Data are expressed as mean ± SEM. Significant differences were assessed by one-way ANOVA with post hoc Student-Newman-Keuls analysis for multiple comparisons (SigmaStat 2.03). Differences in baseline lipid class concentrations (PD2 vs. PD60) were assessed by unpaired Student's t-test.


Hearts from PD60 rats had higher baseline FFA, PC, and PE when compared to hearts from PD2 rats (Table 1). Plasma from PD60 rats had significantly higher CE at baseline, while DAG, PC, PE, and TAG were lower compared to plasma from PD2 rats.

Table 1 Baseline lipid class concentrations (nmol/g) in the heart and plasma of PD2 and PD60 rats - effects of age.

Table 2 summarizes only those alterations that had statistically significant cardiac lipid profiles. PD2 cardiac TAG-20:5n3 was decreased, while PE-14:0, PS-18:2n6, and PS-20:4n6 were increased by exposure to hypoxia. Following recovery from hypoxia, PD2 cardiac DAG-16:0, DAG-18:0, PC-18:2n6, PS-dm16:0, and PC-20:4n6 were increased. Additionally, PS-18:2n6 and PS-20:4n6 remained significantly increased following recovery from hypoxia when compared to baseline. In the hearts of PD60 rats, 16:0, 16:1n7, 18:1n9, 18:3n3, and 18:2n6 in the FFA fraction were increased by exposure to acute hypoxia. There were no significant changes in the PD60 cardiac lipid profile following recovery from hypoxia.

Table 2 Cardiac lipid profiling in PD2 and PD60 rats - effects of hypoxia and recovery.

Total plasma FFA concentrations, including 16:0, 18:1n9, and 18:2n6, were significantly decreased by exposure to hypoxia in PD2 rats (Table 3); there were no changes following recovery. Plasma total FFA (e.g. 16:0, 16:1n7, 18:1n9, and 18:2n6) was increased by exposure to hypoxia in PD60 rats. Plasma TAG-20:4n6 and LPC-20:4n6 were altered by hypoxia, and these alterations remained following recovery from hypoxia.

Table 3 Plasma lipid profiling in PD2 and PD60 rats - effects of hypoxia and recovery.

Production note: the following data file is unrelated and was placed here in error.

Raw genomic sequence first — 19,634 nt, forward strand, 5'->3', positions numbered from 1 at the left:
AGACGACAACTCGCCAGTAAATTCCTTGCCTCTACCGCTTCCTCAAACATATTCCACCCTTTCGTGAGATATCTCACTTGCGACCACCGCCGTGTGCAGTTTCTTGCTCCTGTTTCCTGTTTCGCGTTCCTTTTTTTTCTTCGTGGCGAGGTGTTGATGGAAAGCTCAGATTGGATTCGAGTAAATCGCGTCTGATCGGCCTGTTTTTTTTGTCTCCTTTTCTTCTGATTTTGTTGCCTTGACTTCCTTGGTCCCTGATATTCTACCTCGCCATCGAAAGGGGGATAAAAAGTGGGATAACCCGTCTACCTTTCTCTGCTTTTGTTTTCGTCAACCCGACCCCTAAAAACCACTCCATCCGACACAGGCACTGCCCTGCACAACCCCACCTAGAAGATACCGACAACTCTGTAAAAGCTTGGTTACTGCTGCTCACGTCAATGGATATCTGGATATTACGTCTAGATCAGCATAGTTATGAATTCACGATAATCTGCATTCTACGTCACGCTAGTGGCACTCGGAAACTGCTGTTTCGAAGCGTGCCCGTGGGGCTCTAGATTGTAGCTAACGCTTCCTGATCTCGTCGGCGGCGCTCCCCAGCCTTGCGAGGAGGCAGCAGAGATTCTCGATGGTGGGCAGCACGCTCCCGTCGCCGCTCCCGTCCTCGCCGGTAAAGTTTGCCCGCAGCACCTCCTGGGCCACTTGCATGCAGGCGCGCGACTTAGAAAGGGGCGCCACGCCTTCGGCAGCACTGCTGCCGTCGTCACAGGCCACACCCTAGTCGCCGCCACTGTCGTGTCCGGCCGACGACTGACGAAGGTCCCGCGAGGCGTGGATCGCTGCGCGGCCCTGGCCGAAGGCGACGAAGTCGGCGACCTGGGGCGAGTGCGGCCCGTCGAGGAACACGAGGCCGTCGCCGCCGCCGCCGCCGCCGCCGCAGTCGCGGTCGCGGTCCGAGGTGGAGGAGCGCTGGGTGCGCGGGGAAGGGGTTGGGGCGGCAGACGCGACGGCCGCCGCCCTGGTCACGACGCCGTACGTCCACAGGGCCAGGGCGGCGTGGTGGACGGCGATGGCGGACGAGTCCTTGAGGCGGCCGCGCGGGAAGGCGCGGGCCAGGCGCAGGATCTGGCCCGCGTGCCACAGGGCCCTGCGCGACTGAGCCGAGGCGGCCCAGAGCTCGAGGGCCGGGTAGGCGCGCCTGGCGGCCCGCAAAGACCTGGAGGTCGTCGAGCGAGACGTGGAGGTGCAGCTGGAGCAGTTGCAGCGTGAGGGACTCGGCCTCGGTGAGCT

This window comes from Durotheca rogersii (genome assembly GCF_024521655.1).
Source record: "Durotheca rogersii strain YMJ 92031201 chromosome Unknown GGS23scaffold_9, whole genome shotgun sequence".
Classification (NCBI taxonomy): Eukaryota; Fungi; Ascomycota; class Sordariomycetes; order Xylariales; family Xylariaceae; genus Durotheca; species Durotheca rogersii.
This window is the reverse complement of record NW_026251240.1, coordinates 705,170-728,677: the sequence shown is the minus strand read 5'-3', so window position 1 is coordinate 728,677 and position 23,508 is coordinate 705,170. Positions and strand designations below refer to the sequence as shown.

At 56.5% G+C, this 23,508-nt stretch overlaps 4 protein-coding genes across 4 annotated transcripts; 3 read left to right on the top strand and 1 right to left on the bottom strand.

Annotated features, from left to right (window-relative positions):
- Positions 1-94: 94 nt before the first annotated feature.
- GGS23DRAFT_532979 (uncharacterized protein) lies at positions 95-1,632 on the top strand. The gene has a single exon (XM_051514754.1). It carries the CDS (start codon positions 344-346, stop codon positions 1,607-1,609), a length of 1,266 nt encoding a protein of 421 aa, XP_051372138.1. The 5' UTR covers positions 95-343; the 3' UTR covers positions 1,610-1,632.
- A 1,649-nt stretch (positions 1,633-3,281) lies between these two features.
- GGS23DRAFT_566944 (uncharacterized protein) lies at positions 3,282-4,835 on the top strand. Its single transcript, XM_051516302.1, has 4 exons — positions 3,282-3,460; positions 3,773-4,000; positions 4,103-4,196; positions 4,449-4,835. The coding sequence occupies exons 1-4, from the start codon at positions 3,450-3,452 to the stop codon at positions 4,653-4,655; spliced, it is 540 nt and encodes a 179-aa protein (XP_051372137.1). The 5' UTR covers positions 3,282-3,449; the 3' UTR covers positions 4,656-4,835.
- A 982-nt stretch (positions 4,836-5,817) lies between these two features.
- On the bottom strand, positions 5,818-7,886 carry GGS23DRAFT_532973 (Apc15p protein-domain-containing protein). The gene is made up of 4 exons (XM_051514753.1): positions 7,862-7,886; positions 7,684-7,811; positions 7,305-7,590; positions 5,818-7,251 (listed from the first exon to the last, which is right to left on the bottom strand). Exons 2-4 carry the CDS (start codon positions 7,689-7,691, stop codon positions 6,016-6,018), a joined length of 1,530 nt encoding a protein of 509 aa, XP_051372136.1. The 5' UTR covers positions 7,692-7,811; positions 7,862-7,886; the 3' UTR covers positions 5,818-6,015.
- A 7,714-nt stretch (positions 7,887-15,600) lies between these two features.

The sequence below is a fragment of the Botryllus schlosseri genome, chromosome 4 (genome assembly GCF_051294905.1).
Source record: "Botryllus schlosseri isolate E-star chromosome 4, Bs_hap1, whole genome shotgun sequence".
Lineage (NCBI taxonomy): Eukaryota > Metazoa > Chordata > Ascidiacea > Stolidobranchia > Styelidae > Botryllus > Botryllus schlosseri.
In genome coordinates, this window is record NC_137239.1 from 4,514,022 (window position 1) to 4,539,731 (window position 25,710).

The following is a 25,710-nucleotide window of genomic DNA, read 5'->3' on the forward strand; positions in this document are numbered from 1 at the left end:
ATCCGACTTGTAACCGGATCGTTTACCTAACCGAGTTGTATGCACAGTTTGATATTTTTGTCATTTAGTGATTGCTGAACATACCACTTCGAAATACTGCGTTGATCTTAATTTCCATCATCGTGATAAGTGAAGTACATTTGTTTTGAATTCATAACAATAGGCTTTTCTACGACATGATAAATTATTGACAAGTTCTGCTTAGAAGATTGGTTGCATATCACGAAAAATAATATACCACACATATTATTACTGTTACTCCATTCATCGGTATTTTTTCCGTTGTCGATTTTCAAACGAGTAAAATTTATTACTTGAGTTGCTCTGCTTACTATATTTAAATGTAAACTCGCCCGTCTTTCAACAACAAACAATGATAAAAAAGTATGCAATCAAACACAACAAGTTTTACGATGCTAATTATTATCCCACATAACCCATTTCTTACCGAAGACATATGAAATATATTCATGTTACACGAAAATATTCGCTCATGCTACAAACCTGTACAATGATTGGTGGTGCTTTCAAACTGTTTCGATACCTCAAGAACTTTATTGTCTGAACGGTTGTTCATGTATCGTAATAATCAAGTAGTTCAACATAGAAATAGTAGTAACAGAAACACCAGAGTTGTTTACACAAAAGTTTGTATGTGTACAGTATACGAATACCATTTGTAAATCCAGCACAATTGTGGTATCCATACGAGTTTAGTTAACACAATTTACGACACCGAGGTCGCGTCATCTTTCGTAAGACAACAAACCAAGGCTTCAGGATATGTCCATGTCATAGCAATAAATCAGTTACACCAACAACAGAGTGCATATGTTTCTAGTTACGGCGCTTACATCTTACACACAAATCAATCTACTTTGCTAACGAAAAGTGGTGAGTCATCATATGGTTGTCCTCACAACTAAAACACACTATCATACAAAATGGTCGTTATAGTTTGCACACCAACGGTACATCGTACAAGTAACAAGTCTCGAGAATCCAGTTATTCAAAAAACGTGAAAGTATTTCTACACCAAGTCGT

Cardiac acylcarnities AC4:0, AC5:0, and AC6:0 were decreased during hypoxia in PD2 rats (Figure 1). After recovery, these metabolites returned to baseline, but AC3:0, AC16:0, and AC18:0 were increased. Interestingly, most AC metabolites were increased by exposure to hypoxia in PD60 hearts; these changes returned to baseline values following recovery. Carnitine concentrations were significantly lower in PD2 versus PD60 hearts; however, there was no effect of hypoxia or recovery in either age group.

Figure 1

Effects of exposure to and recovery from acute hypoxia in the PD2 (upper panel) and PD60 (lower panel) rat: cardiac acylcarnitine profiling. Rats were sacrificed at baseline (black bars), 2 h after the onset of hypoxia (light gray bars), or 2 h after return to normoxia (dark gray bars). Acylcarnitine molecular species are listed on the x-axis. N = 4 per time point (within each age group). *Significant difference from baseline by one-way ANOVA (P < 0.05). +Significant difference from baseline and 2 h of hypoxia by one-way ANOVA (P < 0.05).

Plasma AC3:0, AC4:0, AC5:0, and AC6:0 were significantly decreased during hypoxia in PD2 rats (Figure 2). Following recovery, PD2 plasma AC8:0, AC14:0, AC18:1n9, and AC18:n6 were significantly increased. AC4:0, AC14:0, AC16:0, AC18:0, AC18:1n9, and AC18:2n6 were all increased by exposure to hypoxia in PD60 rats. Plasma carnitine concentrations were significantly higher in PD2 rats when compared to PD60 rats (P = 0.017), but hypoxia had no effect at both ages.

Figure 2

Effects of exposure to and recovery from acute hypoxia in the PD2 (upper panel) and PD60 (lower panel) rat: plasma acylcarnitine profiling. Rats were sacrificed at baseline (black bars), 2 h after the onset of hypoxia (light gray bars), or 2 h after return to normoxia (dark gray bars). Acylcarnitine molecular species are listed on the x-axis. N = 4 per time point (within each age group). Plasma samples for PD2 rats were pooled in order to generate one sample (N = 4 pups/sample). *Significant difference from baseline by one-way ANOVA (P < 0.05). +Significant difference from baseline and 2 h of hypoxia by one-way ANOVA (P < 0.05). ND = not detected.


This comprehensive survey generated a large data set, yet a limited number of statistically significant changes were identified, demonstrating the specificity of the analysis. We will focus only on a subset of these changes and propose importance for their effects on cardiac function during or after exposure to hypoxia.

Hearts from PD2 rats exhibited resistance to hypoxia-induced changes in the lipid profile. Hypoxia caused a significant decrease in short-chain AC in the PD2 heart. This may have been due to increased mitochondrial β-oxidation under hypoxic conditions, as decreases in AC suggest their disappearance into mitochondria for subsequent metabolism. Conversely, PD2 hearts may have reverted to the oxidation of glucose (i.e. the fetal phenotype) under hypoxic conditions [18].